Elizabeth Warren’s entire professional life is based on a lie. Not a mistake or distortion but an old-fashioned bald-faced lie. Yep, she knew it was a lie and like many lies, it furthered the cause of Liberalism, so no one challenged her on it. Liberals embrace the different and don’t discriminate between perversity and diversity so long as the lie continues to advance their cause.
Lest you think this claim is just about Warren’s heritage consider this; if illegal aliens and/or dead people started voting Republican, do you think the rampant voter fraud—especially here in California—would continue unchecked? As long as the Party in power is the beneficiary of the fraud, they will do nothing to insure voter integrity.
Another example which I have documented better than the MSM (main stream media) is the gutting of the Board of Equalization. Liberals had no problem throwing the black Democrat under the bus to pull-off this political sleight-of-hand. The political life of one guy is a small price to pay to highjack the State Constitution to give the Governor more executive power to confiscate money from the people with no recourse.
Sadly, the media went long ago from the watchdog of government to its lapdog.
Back to the good Senator. Her fraudulent heritage was well documented even before she was elected by the Boston Globe newspaper.
May 25, 2012
US Senate candidate Elizabeth Warren has said she was unaware that Harvard Law School had been promoting her purported Native American heritage until she read about it in a newspaper several weeks ago.
But for at least six straight years during Warren’s tenure, Harvard University reported in federally mandated diversity statistics that it had a Native American woman in its senior ranks at the law school. According to both Harvard officials and federal guidelines, those statistics are almost always based on the way employees describe themselves.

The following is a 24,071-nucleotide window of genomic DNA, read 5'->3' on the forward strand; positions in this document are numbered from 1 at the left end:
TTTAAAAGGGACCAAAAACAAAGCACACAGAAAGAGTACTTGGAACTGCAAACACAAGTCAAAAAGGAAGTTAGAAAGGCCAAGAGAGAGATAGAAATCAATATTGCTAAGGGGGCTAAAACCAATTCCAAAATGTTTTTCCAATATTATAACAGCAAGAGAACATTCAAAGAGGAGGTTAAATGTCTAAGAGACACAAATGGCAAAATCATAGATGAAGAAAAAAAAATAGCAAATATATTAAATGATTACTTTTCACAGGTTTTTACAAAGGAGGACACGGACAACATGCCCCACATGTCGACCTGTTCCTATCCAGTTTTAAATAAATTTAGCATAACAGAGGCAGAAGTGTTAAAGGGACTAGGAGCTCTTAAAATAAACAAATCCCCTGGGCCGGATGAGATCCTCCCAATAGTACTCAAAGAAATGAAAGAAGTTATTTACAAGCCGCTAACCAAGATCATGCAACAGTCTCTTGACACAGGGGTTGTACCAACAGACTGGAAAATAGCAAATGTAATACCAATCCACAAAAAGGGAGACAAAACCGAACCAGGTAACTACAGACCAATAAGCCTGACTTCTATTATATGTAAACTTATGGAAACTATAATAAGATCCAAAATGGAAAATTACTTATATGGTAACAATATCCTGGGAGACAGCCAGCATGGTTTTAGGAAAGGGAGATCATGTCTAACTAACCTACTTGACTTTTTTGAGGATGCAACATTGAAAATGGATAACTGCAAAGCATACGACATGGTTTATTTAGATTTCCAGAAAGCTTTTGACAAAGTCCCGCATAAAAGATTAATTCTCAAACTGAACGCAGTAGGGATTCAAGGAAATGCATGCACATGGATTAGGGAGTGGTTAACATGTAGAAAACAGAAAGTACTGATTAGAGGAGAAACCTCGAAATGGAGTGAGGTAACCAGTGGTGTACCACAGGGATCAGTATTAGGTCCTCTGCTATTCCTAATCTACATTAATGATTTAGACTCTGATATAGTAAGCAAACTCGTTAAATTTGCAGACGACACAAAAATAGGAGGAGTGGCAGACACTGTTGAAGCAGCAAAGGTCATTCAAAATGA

In addition, both Harvard’s guidelines and federal regulations for the statistics lay out a specific definition of Native American that Warren does not meet.
The documents suggest for the first time that either Warren or a Harvard administrator classified her repeatedly as Native American in papers prepared for the government in a way that apparently did not adhere to federal diversity guidelines. They raise further questions about Warren’s statements that she was unaware Harvard was promoting her as Native American.
The administrator responsible for Harvard Law School’s faculty diversity statistics from 1996 to 2004, the period in question, was Alan Ray, a citizen of the Cherokee Nation who, like Warren, has fair skin, blue eyes, and Oklahoma roots.
But Ray, now president of Elmhurst College in Illinois, said in a statement that he “did not encourage the Law School to list any faculty member as one particular race or ethnicity, including Professor Warren.’’ He further said through a spokeswoman that he “never encouraged any faculty member to list himself or herself in a particular way.’’ Ray added that Harvard “always accepted whatever identification a faculty member wanted to provide,’’ a characterization another highly placed former Harvard administrator backed up.
In a statement to the Globe Thursday, Harvard disavowed any wrongdoing, saying that it “adheres to the Department of Education and Department of Labor regulations and guidance concerning the reporting of race and ethnicity.’’
Warren arrived as a visiting professor in 1992, but left a year later. By then, she had been listing herself for seven years as a minority in a legal directory often used by law recruiters to make diversity-friendly hires. She continued to list herself in the book until 1995, the year she took a permanent position at Harvard.
That year, the director of Harvard’s Native American program was quoted in the law school newspaper bemoaning the university’s “lack of Native faculty in any of the schools.’’
But the school had begun describing Warren as Native American in the media soon after she was hired.
In 1996, law school news director Mike Chmura, speaking to the Harvard Crimson, identified Warren as a Native American professor.
In 1997, the Fordham Law Review, citing Chmura, referred to Warren as Harvard Law’s “first woman of color.’’